Letter to the IRS Supporting Treasury’s Corporate Inversion Regulations

The Financial Accountability and Corporate Transparency Coalition (FACT Coalition) sent a letter to the IRS in support of the Department of the Treasury’s Final and Temporary Regulations under Section 385 on the Treatment of Certain Interests in Corporations as Stock or Indebtedness. The full letter can be read below or downloaded here.

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Download Letter as PDF

August 7, 2017

Internal Revenue Service
CC:PA:LPD:PR (Notice 2017-38)
Room 5205
P.O. Box 7604
Ben Franklin Station
Washington, DC 20224

RE: Notice 2017-38

To Whom It May Concern,

On behalf of the Financial Accountability and Corporate Transparency (FACT) Coalition, we are writing to support the Department of the Treasury’s Final and Temporary Regulations under Section 385 on the Treatment of Certain Interests in Corporations as Stock or Indebtedness. [1] We believe that a robust implementation of this rule will help curb abusive corporate tax avoidance practices, including the incentive for companies to engage in corporate inversions.

The FACT Coalition is a non-partisan alliance of more than 100 state, national and international organizations working toward a fair and honest tax system that addresses the challenges of a global economy and promoting policies to combat the harmful impacts of corrupt financial practices. [2]

The corporate tax avoidance practice known as earnings-stripping has undermined the honesty and fairness of our tax code by allowing multinational corporations to artificially shift income from jurisdictions with a typical tax system to jurisdictions that are tax havens. Earnings-stripping allows foreign multinationals to shift income out of their U.S. subsidiaries by loading up their U.S. subsidiary with excessive amounts of debt and then transferring income out of the U.S. through interest payments to low- or zero-tax foreign jurisdictions. This practice is one of the most significant incentives behind the recent slew of inversions because it gives foreign or inverted companies a huge tax advantage not available to U.S.-owned corporations.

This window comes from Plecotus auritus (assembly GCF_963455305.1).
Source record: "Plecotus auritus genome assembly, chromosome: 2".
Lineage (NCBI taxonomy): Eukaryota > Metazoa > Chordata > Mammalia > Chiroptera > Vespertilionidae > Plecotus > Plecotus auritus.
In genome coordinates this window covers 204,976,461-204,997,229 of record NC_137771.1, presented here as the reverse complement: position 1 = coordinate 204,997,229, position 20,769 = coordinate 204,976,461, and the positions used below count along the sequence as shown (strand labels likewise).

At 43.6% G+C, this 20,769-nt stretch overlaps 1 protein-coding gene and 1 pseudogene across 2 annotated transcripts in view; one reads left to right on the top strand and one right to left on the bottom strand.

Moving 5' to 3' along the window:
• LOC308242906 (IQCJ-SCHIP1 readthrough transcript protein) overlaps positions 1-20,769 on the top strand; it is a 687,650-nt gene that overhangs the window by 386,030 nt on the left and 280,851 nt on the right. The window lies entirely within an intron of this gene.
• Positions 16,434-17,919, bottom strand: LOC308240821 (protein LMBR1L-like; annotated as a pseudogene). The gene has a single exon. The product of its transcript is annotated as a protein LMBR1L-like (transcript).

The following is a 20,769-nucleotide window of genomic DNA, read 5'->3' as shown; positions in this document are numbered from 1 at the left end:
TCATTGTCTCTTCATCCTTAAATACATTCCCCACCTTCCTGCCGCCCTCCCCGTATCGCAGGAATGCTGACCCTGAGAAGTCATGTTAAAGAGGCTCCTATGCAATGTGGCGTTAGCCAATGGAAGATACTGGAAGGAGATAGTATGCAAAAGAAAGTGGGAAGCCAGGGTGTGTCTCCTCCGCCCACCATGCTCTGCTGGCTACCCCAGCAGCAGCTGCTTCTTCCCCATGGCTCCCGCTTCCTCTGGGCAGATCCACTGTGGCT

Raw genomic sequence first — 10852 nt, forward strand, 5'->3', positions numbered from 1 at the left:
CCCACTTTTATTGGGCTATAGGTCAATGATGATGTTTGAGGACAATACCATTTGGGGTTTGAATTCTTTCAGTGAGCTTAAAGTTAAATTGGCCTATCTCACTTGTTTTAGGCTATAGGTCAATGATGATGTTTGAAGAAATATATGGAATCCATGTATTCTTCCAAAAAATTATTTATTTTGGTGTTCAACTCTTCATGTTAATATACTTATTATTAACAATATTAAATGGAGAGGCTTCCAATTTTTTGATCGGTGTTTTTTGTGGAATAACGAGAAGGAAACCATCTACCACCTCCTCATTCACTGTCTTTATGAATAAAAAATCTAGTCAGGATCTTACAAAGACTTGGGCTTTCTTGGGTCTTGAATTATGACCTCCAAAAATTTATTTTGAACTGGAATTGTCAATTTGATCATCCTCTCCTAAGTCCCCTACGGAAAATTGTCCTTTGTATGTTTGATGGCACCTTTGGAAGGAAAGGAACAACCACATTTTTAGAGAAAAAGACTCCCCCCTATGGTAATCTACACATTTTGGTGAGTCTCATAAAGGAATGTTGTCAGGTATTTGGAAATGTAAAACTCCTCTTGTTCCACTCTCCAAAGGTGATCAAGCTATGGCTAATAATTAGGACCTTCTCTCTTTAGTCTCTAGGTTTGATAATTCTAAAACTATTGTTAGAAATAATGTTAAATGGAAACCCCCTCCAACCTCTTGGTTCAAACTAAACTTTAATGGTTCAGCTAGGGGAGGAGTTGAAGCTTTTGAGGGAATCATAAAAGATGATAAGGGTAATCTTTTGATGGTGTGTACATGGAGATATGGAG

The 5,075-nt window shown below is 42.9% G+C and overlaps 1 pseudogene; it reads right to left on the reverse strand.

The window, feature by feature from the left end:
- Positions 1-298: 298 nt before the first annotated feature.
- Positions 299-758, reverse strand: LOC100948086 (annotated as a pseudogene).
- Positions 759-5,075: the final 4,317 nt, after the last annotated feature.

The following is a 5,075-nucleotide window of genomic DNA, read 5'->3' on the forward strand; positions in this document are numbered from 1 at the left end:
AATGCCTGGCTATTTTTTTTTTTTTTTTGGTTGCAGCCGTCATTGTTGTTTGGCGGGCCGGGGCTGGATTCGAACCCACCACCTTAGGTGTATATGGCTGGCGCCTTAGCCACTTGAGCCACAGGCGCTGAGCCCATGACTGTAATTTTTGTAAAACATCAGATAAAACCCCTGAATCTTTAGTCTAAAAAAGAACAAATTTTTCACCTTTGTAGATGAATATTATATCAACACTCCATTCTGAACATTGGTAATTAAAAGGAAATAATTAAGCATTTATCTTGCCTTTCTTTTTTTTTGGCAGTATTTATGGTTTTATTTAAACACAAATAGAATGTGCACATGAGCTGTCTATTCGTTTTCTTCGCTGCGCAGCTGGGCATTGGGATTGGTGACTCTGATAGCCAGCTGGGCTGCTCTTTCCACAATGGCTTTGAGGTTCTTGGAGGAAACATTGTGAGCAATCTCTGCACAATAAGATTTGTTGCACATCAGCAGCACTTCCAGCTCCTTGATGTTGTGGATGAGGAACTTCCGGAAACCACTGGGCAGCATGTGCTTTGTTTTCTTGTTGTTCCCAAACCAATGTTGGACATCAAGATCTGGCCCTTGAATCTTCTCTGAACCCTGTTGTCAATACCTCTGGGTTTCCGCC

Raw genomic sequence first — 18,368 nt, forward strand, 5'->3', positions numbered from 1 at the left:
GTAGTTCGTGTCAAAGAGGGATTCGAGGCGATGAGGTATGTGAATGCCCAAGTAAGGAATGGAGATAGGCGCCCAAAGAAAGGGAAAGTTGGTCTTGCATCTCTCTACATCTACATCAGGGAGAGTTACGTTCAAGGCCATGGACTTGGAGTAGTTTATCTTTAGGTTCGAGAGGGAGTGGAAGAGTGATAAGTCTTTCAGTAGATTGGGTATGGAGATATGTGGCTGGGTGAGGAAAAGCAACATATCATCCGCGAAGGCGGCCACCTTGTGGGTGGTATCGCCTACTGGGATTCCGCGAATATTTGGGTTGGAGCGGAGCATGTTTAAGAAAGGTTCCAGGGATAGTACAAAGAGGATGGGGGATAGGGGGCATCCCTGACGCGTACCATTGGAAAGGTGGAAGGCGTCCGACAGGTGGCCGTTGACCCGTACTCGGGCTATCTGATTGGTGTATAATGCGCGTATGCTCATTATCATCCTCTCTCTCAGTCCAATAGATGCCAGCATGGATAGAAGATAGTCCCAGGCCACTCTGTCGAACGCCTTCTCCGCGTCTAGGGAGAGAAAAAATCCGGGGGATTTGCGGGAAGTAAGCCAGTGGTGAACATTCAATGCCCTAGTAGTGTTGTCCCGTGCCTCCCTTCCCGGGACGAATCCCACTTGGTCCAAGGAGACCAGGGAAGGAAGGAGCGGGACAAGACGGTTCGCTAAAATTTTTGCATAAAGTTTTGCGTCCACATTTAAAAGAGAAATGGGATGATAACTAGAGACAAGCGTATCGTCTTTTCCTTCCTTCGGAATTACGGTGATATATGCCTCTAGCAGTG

Using its broadly granted authority under Section 385, Treasury has appropriately proposed to restore some honesty to cross-border transactions by curbing the incentive for companies to use intercompany debt to artificially shift their income. These regulations will have a significant impact, with the Treasury Department estimating that the rule will raise about $7.4 billion over ten years. [3] The rule will also help level the playing field between purely domestic businesses and the multinational companies with which they compete.

Recent attempted or completed inversions — such as those by Pfizer, IHS, and Johnson Controls — show the importance of the Section 385 regulations and the need for additional anti-inversion regulations.

A recent study by the Institute for Taxation and Economic Policy found that U.S. companies likely owe as much as $767 billion on the $2.6 trillion in earnings they hold offshore. Given the substantial sum owed in taxes by these companies, allowing them to avoid taxes entirely through earnings-stripping and related strategies could have negative implications on the U.S. tax base moving forward.

Given the scope of the tax avoidance problem, the 385 regulations should be strengthened, rather than weakened or repealed. To this end, Treasury should reexamine whether to undo some of the changes made between its initial stronger draft regulations versus those in its final regulations.

The gaming of our international tax system shifts responsibility for taxes onto individuals and small and wholly domestic businesses; creates inefficiencies in international commerce; drains revenue from our communities and hurts families; and undermines our country’s ability to function properly. It is time we eliminate these egregious offshore loopholes to make sure that the corporations that benefit from all of the resources, protections, and markets in the United States cannot continue to game the system and dodge the taxes they otherwise owe.

Should you have any questions, do not hesitate to contact Richard Phillips (rphillips@nullitep.org) or Clark Gascoigne (cgascoigne@nullthefactcoalition.org).

Thank you for your careful consideration of this matter.

Sincerely,

Gary Kalman   
Executive Director
The FACT Coalition

Clark Gascoigne   
Deputy Director
The FACT Coalition

Richard Phillips  
Policy & Communications Co-Chair
The FACT Coalition

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Footnotes:
  1. See: https://www.treasury.gov/press-center/press-releases/Pages/jl0580.aspx
  2. For a full list of FACT Coalition members, visit https://thefactcoalition.org/about/coalition-members-and-supporters/
  3. Internal Revenue Service, “Internal Revenue Bulletin: 2016-45, November 7, 2016, T.D. 9790: Treatment of Certain Interests in Corporations as Stock or Indebtedness.” November 7, 2016, accessible at https://www.irs.gov/irb/2016-45_IRB/ar09.html.
About the FACT Coalition

The Financial Accountability and Corporate Transparency (FACT) Coalition is a non-partisan alliance of more than 100 state, national, and international organizations working toward a fair tax system that addresses the challenges of a global economy and promoting policies to combat the harmful impacts of corrupt financial practices.

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